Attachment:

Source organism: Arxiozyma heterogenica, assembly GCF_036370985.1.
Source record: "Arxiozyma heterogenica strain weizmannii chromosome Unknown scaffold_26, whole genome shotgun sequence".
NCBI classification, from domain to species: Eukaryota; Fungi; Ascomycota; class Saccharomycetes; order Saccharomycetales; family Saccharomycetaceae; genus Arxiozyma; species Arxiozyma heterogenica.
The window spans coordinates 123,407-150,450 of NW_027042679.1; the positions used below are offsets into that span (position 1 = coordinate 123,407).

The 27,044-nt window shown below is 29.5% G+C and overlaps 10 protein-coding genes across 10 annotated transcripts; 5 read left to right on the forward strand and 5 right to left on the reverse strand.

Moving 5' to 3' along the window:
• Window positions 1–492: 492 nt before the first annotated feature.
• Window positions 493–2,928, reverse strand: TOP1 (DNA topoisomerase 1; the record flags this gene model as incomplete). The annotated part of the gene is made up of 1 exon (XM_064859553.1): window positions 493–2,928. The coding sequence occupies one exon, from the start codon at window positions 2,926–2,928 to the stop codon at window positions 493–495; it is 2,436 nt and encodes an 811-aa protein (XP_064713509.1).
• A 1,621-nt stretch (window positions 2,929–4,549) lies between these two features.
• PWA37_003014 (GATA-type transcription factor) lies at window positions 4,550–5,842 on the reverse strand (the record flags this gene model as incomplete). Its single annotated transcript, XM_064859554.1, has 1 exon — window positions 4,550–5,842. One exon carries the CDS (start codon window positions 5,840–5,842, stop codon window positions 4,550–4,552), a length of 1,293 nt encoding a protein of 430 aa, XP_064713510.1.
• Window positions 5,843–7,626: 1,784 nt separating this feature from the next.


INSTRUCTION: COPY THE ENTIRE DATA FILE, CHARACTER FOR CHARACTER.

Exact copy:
Source organism: Arxiozyma heterogenica, assembly GCF_036370985.1.
Source record: "Arxiozyma heterogenica strain weizmannii chromosome Unknown scaffold_26, whole genome shotgun sequence".
NCBI classification, from domain to species: Eukaryota; Fungi; Ascomycota; class Saccharomycetes; order Saccharomycetales; family Saccharomycetaceae; genus Arxiozyma; species Arxiozyma heterogenica.
The window spans coordinates 123,407-150,450 of NW_027042679.1; the positions used below are offsets into that span (position 1 = coordinate 123,407).

The 27,044-nt window shown below is 29.5% G+C and overlaps 10 protein-coding genes across 10 annotated transcripts; 5 read left to right on the forward strand and 5 right to left on the reverse strand.

Moving 5' to 3' along the window:
• Window positions 1–492: 492 nt before the first annotated feature.
• Window positions 493–2,928, reverse strand: TOP1 (DNA topoisomerase 1; the record flags this gene model as incomplete). The annotated part of the gene is made up of 1 exon (XM_064859553.1): window positions 493–2,928. The coding sequence occupies one exon, from the start codon at window positions 2,926–2,928 to the stop codon at window positions 493–495; it is 2,436 nt and encodes an 811-aa protein (XP_064713509.1).
• A 1,621-nt stretch (window positions 2,929–4,549) lies between these two features.
• PWA37_003014 (GATA-type transcription factor) lies at window positions 4,550–5,842 on the reverse strand (the record flags this gene model as incomplete). Its single annotated transcript, XM_064859554.1, has 1 exon — window positions 4,550–5,842. One exon carries the CDS (start codon window positions 5,840–5,842, stop codon window positions 4,550–4,552), a length of 1,293 nt encoding a protein of 430 aa, XP_064713510.1.
• Window positions 5,843–7,626: 1,784 nt separating this feature from the next.